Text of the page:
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Published April 09, 2012, 09:52 AM

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American Indian leader testifies against wolf hunt in Minnesota

By: Agweek wire reports, Agweek

American Indian leader testifies against wolf hunt in Minnesota

• ST. PAUL — A Mississippi American Indian leader objects to a wolf hunting season that appears near passage in the Minnesota Legislature. She joins several Great Lakes-area tribes in opposing wolf hunting and trapping proposals. Chair Sandra Skinaway of the Sandy Lake Band of Mississippi Chippewa told a Minnesota Senate committee about her concerns, but said the issue flew under the radar and she missed testifying to a House committee. “In the Anishinaabe creation story, we are taught that the wolf is a brother to original man (Anishinaabe) and the two traveled together throughout the earth naming everything,” she testified. “Once this task was completed, the creator told the wolf and original man that they now had to take separate paths but said that whatever happened to one would happen to the other and that each would be feared, respected and misunderstood by the people that would later join them on earth. “Because of that relationship, the health and survival of the Anishinaabe people are tied to that of the wolf.” Federal officials removed the wolf from the federal endangered species list on Dec. 28. Minnesota officials immediately began considering a wolf season. Among supporters of a wolf season are farmers, who want to keep wolves from killing livestock. Skinaway said she understands that, but animals die for many reasons, such as other animals killing them and cars hitting them. “The point is, the wolf is not the only species that kills domestic animals and should not be one of the reasons for a public killing of the wolf,” she said.

Briefly . . .

Poet CEO: Poet president Jeff Lautt has been promoted to chief executive of the nation’s largest ethanol producer. The Sioux Falls, S.D.-based company says that founder Jeff Broin is stepping down after 25 years as chief executive but will continue to lead the company’s board as executive chairman. Broin says that he wants to spend more time with his family and take on new challenges. He says he’ll continue to be involved in strategic direction for the company but is leaving the day-to-day operations to Poet’s management team. Broin will continue to speak out on behalf of ethanol and agriculture as co-chairman of the industry group Growth Energy. Lautt joined Poet in 2005, serving as president since 2011. He says he will do his best to build on the company’s success.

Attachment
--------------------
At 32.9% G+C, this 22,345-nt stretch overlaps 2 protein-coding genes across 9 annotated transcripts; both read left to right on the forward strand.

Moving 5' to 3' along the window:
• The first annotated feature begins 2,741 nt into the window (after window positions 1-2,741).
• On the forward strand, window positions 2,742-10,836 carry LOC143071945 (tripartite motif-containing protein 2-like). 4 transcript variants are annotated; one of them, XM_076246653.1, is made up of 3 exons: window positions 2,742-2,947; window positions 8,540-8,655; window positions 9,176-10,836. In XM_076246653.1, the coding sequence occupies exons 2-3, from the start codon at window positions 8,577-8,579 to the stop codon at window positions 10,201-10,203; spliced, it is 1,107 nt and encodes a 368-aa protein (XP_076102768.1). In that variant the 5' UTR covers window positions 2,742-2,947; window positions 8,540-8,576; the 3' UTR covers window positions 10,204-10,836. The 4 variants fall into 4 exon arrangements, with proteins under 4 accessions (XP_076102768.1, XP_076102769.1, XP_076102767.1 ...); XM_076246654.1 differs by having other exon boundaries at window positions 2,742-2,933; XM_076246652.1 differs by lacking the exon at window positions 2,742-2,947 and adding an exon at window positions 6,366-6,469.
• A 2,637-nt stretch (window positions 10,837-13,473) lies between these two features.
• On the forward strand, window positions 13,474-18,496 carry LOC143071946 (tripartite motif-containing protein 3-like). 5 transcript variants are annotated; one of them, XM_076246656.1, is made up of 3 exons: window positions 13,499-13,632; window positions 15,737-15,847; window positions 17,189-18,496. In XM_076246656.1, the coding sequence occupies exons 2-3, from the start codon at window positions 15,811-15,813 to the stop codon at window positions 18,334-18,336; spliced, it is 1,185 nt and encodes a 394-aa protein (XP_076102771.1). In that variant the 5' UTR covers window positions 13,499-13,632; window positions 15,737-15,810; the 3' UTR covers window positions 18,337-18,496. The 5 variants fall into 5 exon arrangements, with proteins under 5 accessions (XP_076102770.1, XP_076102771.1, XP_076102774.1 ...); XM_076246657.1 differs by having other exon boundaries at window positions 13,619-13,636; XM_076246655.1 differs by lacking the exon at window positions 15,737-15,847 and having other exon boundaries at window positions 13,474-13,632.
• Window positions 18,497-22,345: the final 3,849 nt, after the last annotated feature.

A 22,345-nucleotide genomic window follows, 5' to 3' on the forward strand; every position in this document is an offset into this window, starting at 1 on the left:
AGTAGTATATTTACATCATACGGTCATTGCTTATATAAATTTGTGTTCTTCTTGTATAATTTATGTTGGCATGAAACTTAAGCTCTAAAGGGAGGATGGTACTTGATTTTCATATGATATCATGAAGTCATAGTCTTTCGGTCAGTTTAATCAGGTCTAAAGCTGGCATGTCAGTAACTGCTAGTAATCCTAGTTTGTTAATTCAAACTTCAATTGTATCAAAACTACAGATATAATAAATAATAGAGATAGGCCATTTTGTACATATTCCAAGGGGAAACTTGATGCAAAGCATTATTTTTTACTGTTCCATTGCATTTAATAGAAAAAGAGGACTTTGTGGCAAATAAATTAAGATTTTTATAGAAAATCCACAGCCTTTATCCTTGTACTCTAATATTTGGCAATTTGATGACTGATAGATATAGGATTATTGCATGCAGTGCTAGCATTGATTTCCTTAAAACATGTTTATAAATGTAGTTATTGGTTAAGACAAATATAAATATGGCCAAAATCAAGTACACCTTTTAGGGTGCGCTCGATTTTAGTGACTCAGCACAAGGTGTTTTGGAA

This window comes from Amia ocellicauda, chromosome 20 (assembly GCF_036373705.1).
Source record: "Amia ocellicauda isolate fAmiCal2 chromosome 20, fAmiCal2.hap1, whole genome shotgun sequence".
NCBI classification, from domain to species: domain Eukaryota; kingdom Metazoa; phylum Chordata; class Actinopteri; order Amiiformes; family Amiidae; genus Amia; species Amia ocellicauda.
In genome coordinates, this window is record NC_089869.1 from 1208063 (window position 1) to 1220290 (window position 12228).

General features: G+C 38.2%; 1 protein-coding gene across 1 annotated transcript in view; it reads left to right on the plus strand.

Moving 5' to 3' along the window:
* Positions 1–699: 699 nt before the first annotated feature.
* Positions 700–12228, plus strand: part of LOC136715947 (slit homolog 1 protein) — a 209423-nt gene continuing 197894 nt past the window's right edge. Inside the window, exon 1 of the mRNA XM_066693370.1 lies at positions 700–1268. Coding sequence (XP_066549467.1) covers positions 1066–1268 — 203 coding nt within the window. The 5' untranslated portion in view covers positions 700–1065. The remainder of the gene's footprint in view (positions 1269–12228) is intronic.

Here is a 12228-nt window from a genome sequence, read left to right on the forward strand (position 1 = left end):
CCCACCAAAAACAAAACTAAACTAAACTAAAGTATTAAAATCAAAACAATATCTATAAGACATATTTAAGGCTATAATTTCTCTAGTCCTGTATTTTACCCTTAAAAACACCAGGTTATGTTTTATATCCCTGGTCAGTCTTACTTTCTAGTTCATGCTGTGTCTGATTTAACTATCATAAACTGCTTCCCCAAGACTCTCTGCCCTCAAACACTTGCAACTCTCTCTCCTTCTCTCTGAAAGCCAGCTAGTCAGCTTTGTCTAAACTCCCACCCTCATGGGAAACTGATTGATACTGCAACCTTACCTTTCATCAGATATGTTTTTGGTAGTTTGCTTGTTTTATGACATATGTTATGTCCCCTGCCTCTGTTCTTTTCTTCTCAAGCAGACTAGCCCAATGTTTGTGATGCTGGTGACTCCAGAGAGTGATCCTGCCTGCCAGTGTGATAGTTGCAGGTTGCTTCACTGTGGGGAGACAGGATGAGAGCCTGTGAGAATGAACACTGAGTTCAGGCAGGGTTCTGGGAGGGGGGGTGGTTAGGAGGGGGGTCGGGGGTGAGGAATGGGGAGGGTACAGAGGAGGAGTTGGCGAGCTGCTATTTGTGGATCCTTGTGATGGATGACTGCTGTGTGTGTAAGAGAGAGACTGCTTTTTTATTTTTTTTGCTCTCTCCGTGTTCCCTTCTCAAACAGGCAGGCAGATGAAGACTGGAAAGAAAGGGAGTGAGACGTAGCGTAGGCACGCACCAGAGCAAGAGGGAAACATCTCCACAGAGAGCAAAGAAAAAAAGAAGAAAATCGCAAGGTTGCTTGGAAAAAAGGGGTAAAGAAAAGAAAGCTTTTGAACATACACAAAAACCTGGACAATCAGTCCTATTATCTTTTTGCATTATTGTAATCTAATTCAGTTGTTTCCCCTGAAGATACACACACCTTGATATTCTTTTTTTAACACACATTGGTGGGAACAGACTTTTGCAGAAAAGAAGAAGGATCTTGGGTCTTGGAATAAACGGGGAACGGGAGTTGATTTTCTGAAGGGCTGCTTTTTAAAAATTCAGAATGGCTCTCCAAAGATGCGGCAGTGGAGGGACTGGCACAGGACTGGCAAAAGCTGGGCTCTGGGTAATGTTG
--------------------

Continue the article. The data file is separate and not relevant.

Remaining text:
Beef industry: The beef industry performed its own version of a football blitz the week of March 25 as it began to target in on media quarterbacks reporting on lean, finely textured beef (LFTB) produced by Beef Products Inc., which has a plant in South Sioux City, Neb. Negative mainstream media reports on BPI’s LFTB product began in early March with an ABC News report. The topic of “pink slime” as some are calling it, really picked up speed though when Bettina Siegel, a Texas mom and blogger, launched a petition against LFTB in school lunch programs on the website Change.com. Her petition received instant support from other urbanite moms and national media outlets took the story and ran. The onslaught of negative media attention caused several large supermarket chains to pull their orders with BPI and soon the company was making an announcement it would suspend operations in three of its processing plants — Garden City, Kan., Amarillo, Texas, and Waterloo, Iowa — putting 650 jobs at risk while the company figured out how to combat the national media buzz. While BPI execs went to huddle, the beef industry and several high-ranking officials in rural states made themselves available to play defense. Multiple cattle producer groups sent out media statements supporting the use of LFTB. Land grant universities offered facts and resources about the product, the American Meat Institute created a simple, but effective video explaining the process that makes LFTB, tours were given to governors and lieutenant governors at the BPI plant and friends of the meat industry helped throw together a massive picnic in support of BPI in mere days.

Hog dispute: A dispute over hogs at a Hutterite colony in South Dakota led to a colony resident being arrested for allegedly chasing a man with a loader. Officials with the Brown County (S.D.) Sheriff’s Office were at the scene for about 24 hours April 3 and 4. The 21-year-old man who was arrested allegedly drove a front-end loader at a worker for a private security firm hired by one of two disputing factions at the Hutterite colony. The two groups have been battling in recent years over control of the colony near Stratford, S.D. They are at odds over which branch of the Hutterite religion to follow. A judge in November 2010 ordered dissolution of the colony but the state Supreme Court earlier this year overturned the decision.

• >b>Stolen steers: A Montevideo, Minn., man has pleaded guilty to stealing steers from a Madison, Minn., feedlot. Twenty-three steers were taken from Robert Ludvigson’s farm on Jan. 29. Richard Kenneth Nelson pleaded guilty to two counts of possessing stolen property. Investigators found the missing cattle, worth about $40,000, at livestock auctions in Pipestone and Benson, Minn., with Nelson’s name listed as the seller. When confronted, authorities said Nelson admitted to selling the animals, but said they were his. Nelson faces up to 20 years in prison and a $100,000 fine.

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